But before we get to the prompts, I wanted to draw your attention to the entries from last week. Click on each title to read the full, original post (I’ve only provided a preview). Here they are:

The First Time I Died by Corina Carrasco

The first time I died, I was nineteen years old, and resigned to my fate; the second time was a different story.  The first time I was leaving a horrible situation.  I didn’t care to stay any longer, even though it meant my demise.  That was okay.

But then, I found myself in paradise and I never wanted to leave it.  I could see the deep blue water from the high point on the island.  The palm trees shaded me from the hot sun and let me hear their fronds tickling each other as the winds made them sway coquettishly.  A gentle breeze.  Just enough to move the air around.  There was so much fruit every where.  I would never feel the rumblings of my empty stomach on this island.


The Elf Killer – Part III by Colleen Chesebro
As the darkness arrived in Timmoral Forest, Nedra the Witch watched the shadows grow long and deep as they descended and grew from the tall stature of the trees surrounding the glen. Conjuring her deepest magic she had materialized outside the cave she called home on the edge of the forest in order to safely escape from Rawmall, the half-breed elf.
Nedra paced back and forth in front of the door to her cave thinking of what her next move should be. Damn, Rawmall! That half-breed elf makes my blood boil, she thought. She didn’t need to take any more chances around him. His power over her was purely physical. Nedra wanted him in the worst way. If she succumbed to his charms, she would lose everything, again. Death was much too high a price to pay for a sexual tryst with a half-breed elf at this point. Not yet, anyway.


A Situation by Cassie Newell
The first time I died, I was nineteen years old and resigned to my fate; the second time was a different story. Life with it’s strange plot twists, I think back, and my fate of dying with cancer was more dignified than where I am now. I fought the fight. I freaking kicked its ass! Let’s be clear here, it was no walk in the park. I had many conversations with the Almighty and my doctor’s who thought they were the almighty, about my situation. It was just that, a situation. One last option – surgery.

I died on the operating table…coded, flat lined. Sayonara everyone, that’s all she wrote. Okay, well she put the pen back down but dang if she didn’t wait a good thirty seconds before she jumps starts my heart.


Reasons For Rejection: Rejection Spinoff – An M.I. High Fanfic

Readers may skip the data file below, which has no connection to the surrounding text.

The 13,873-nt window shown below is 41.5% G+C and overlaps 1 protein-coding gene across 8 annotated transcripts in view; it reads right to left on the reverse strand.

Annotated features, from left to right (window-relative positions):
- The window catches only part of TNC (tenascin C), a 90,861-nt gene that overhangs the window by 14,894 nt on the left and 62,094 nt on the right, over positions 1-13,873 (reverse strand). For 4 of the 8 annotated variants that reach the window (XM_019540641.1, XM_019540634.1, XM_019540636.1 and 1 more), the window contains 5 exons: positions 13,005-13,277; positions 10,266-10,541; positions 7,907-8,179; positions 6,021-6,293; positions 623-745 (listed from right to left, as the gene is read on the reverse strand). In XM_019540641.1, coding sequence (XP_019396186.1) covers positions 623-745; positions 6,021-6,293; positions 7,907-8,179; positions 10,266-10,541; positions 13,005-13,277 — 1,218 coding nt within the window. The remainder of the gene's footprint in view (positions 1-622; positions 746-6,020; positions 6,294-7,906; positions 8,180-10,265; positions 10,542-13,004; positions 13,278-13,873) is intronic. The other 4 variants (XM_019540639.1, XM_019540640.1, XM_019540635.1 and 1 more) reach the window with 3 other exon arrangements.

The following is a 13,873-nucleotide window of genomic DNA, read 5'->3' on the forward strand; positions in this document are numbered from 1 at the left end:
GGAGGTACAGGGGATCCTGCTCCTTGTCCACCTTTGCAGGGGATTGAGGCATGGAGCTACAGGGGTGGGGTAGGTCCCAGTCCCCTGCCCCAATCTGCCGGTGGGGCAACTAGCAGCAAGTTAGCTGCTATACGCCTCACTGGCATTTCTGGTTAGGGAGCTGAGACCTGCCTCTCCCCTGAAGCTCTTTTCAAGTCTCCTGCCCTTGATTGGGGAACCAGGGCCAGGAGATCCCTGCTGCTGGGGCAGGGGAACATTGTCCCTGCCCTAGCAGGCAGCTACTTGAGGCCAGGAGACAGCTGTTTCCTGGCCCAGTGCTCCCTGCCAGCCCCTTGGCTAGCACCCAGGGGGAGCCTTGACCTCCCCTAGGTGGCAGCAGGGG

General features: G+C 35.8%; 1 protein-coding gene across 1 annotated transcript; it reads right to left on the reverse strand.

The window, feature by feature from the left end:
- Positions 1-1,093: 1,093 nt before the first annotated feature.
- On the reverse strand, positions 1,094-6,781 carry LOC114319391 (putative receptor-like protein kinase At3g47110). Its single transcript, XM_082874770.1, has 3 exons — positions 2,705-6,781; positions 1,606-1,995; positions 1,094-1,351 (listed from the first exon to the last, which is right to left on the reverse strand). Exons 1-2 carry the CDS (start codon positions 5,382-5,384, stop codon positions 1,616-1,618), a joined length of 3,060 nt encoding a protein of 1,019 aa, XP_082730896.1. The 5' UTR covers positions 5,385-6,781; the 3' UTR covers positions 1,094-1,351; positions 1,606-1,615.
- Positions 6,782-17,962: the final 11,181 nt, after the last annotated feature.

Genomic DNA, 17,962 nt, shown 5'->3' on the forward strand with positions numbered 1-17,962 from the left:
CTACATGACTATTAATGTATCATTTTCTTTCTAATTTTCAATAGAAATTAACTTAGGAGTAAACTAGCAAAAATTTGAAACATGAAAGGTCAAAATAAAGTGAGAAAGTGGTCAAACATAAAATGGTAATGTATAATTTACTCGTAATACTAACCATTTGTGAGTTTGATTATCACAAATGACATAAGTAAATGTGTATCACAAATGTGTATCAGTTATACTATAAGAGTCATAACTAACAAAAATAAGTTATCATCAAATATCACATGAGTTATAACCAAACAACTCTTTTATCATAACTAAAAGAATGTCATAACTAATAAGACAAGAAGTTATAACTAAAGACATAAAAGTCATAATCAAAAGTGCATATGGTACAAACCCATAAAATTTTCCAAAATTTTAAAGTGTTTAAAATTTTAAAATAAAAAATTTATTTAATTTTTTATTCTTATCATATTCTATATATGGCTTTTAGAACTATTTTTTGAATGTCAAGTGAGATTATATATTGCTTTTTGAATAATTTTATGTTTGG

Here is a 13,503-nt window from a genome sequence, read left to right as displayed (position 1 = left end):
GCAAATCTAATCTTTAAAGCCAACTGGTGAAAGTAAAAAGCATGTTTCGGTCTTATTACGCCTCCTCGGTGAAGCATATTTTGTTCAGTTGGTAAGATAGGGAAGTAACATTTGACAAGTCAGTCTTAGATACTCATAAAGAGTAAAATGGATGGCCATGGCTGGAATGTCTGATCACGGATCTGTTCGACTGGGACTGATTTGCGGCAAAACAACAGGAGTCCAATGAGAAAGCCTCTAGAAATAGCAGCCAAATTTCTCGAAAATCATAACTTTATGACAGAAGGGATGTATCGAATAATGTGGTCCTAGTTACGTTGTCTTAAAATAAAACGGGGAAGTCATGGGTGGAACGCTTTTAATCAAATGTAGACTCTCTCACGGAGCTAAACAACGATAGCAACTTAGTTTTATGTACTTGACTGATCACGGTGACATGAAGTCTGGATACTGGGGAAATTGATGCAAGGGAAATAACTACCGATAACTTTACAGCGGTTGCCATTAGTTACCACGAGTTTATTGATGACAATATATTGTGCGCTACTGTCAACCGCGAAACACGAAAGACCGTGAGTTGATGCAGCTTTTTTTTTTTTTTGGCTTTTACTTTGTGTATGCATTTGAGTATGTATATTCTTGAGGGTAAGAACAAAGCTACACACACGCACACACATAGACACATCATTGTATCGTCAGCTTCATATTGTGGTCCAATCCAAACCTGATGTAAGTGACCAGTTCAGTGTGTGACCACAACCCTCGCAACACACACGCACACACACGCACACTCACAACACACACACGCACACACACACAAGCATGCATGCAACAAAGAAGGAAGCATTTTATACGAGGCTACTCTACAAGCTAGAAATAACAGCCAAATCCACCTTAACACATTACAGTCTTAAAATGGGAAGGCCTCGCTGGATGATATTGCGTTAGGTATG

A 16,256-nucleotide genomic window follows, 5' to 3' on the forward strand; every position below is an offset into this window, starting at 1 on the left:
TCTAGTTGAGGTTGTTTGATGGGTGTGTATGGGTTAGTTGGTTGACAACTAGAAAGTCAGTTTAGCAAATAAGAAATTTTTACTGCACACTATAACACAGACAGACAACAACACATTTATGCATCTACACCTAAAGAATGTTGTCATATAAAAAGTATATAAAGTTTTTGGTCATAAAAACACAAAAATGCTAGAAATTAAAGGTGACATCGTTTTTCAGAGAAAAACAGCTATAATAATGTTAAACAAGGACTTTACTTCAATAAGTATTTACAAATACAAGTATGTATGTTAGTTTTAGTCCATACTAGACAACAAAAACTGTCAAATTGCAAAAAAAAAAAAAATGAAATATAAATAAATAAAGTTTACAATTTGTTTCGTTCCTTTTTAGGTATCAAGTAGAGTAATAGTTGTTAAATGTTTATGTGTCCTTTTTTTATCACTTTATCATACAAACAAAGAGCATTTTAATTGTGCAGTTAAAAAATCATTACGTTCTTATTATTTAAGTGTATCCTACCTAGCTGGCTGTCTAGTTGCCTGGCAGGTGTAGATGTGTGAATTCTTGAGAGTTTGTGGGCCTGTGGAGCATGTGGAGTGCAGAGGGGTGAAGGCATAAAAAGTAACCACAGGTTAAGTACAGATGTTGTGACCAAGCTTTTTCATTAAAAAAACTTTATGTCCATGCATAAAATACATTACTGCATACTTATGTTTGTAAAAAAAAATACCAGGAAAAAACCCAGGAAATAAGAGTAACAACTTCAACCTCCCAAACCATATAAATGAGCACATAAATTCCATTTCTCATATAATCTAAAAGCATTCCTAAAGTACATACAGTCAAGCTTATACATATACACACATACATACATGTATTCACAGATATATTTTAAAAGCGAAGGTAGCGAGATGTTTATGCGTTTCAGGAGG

“Why? Stella, you can’t just kiss me and then reject me. If you don’t love me then fine but if you do, just tell me why you keep refusing to talk? You owe me that much” Frank said.

Oh, Frank. This was entirely my fault. His depression was my fault. I still loved him of course I did but I wanted to protect him. I was Chief Agent now and am an even bigger target than before. We were both at the top of KORPS’ hit list and I knew they would harm him just to get to me.

All entries are shared over at Featured Fiction.
So, on to the next set of prompts. Grab the badge and write a post based on either of the following options:

Option 1: Sentence Starter –
I live in a society without rules, without boundaries; it is a dark and desolate place.

Option 2: Fanfiction –

Write a diary entry from the point of view of your favourite character from film, television, or literature.


Have fun!

Thanks for stopping by.

Mel

Connection: Ronovan Writes Weekly Haiku Prompt Challenge #55

challenge-55-thrive-maya-angelou

This week, the prompt words for Ronovan Writes Weekly Haiku Poetry Challenge are FIVE and THRIVE.

The example provided by Ronovan:

Breathe to be alive,

while you exercise to thrive;

exhausted, take five.

If you’ve never tried out a haiku before, and you’d like to learn more, click here to read Ronovan’s article on how to write a haiku poem in English form.

I decided to go with a Tanka, as the haiku I wrote felt incomplete, and chose today to post, because it relates to a character from The Fallen, and it’s release day! I hope you enjoy 🙂

darkness thrivedThanks to Ronovan for providing the opportunity.

Mel


My friend Colleen, over at Silver Threading kindly hosted me today. I just wanted the opportunity to say thanks to Colleen for her support. I really enjoyed writing the origin story.

P395 – #BlogBattle Writing Challenge

#BlogBattle is a weekly writing challenge organised by Rachael Ritchey. You can find more information about it here. It’s a fun battle, and a supportive group – a great place to hang out! The theme this week is ‘PROPHET’.